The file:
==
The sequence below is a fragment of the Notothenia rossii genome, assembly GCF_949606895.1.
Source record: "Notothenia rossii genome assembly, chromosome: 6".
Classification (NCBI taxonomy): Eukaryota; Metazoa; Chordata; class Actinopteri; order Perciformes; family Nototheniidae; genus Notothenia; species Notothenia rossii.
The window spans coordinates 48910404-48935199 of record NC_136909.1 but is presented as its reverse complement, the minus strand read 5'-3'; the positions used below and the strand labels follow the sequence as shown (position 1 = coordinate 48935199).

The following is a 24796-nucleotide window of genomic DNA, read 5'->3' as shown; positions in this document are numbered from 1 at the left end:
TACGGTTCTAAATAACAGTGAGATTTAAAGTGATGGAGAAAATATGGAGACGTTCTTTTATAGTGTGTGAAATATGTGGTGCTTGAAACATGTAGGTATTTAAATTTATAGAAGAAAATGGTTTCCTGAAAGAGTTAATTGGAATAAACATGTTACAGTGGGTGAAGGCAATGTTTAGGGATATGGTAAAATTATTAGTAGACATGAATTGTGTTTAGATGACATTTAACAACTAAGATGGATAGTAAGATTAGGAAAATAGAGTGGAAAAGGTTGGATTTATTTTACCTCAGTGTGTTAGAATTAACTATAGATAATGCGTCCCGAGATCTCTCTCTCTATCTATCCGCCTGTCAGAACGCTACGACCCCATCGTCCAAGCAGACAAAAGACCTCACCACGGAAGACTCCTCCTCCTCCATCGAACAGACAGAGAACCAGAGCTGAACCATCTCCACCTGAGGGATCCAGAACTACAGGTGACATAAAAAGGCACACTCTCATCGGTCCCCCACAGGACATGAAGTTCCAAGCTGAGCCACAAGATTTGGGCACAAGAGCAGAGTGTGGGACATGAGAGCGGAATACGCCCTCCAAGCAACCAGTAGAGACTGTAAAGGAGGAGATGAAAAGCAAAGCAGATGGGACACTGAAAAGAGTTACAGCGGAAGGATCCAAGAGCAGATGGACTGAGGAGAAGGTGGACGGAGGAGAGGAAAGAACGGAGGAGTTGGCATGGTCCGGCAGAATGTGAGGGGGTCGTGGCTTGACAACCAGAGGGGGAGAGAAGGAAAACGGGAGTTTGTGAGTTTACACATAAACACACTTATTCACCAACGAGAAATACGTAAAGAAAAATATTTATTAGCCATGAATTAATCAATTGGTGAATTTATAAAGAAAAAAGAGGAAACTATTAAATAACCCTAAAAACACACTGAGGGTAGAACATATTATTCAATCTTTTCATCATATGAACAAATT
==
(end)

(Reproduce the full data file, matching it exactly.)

The sequence below is a fragment of the Notothenia rossii genome, assembly GCF_949606895.1.
Source record: "Notothenia rossii genome assembly, chromosome: 6".
Classification (NCBI taxonomy): Eukaryota; Metazoa; Chordata; class Actinopteri; order Perciformes; family Nototheniidae; genus Notothenia; species Notothenia rossii.
The window spans coordinates 48910404-48935199 of record NC_136909.1 but is presented as its reverse complement, the minus strand read 5'-3'; the positions used below and the strand labels follow the sequence as shown (position 1 = coordinate 48935199).

The following is a 24796-nucleotide window of genomic DNA, read 5'->3' as shown; positions in this document are numbered from 1 at the left end:
TACGGTTCTAAATAACAGTGAGATTTAAAGTGATGGAGAAAATATGGAGACGTTCTTTTATAGTGTGTGAAATATGTGGTGCTTGAAACATGTAGGTATTTAAATTTATAGAAGAAAATGGTTTCCTGAAAGAGTTAATTGGAATAAACATGTTACAGTGGGTGAAGGCAATGTTTAGGGATATGGTAAAATTATTAGTAGACATGAATTGTGTTTAGATGACATTTAACAACTAAGATGGATAGTAAGATTAGGAAAATAGAGTGGAAAAGGTTGGATTTATTTTACCTCAGTGTGTTAGAATTAACTATAGATAATGCGTCCCGAGATCTCTCTCTCTATCTATCCGCCTGTCAGAACGCTACGACCCCATCGTCCAAGCAGACAAAAGACCTCACCACGGAAGACTCCTCCTCCTCCATCGAACAGACAGAGAACCAGAGCTGAACCATCTCCACCTGAGGGATCCAGAACTACAGGTGACATAAAAAGGCACACTCTCATCGGTCCCCCACAGGACATGAAGTTCCAAGCTGAGCCACAAGATTTGGGCACAAGAGCAGAGTGTGGGACATGAGAGCGGAATACGCCCTCCAAGCAACCAGTAGAGACTGTAAAGGAGGAGATGAAAAGCAAAGCAGATGGGACACTGAAAAGAGTTACAGCGGAAGGATCCAAGAGCAGATGGACTGAGGAGAAGGTGGACGGAGGAGAGGAAAGAACGGAGGAGTTGGCATGGTCCGGCAGAATGTGAGGGGGTCGTGGCTTGACAACCAGAGGGGGAGAGAAGGAAAACGGGAGTTTGTGAGTTTACACATAAACACACTTATTCACCAACGAGAAATACGTAAAGAAAAATATTTATTAGCCATGAATTAATCAATTGGTGAATTTATAAAGAAAAAAGAGGAAACTATTAAATAACCCTAAAAACACACTGAGGGTAGAACATATTATTCAATCTTTTCATCATATGAACAAATT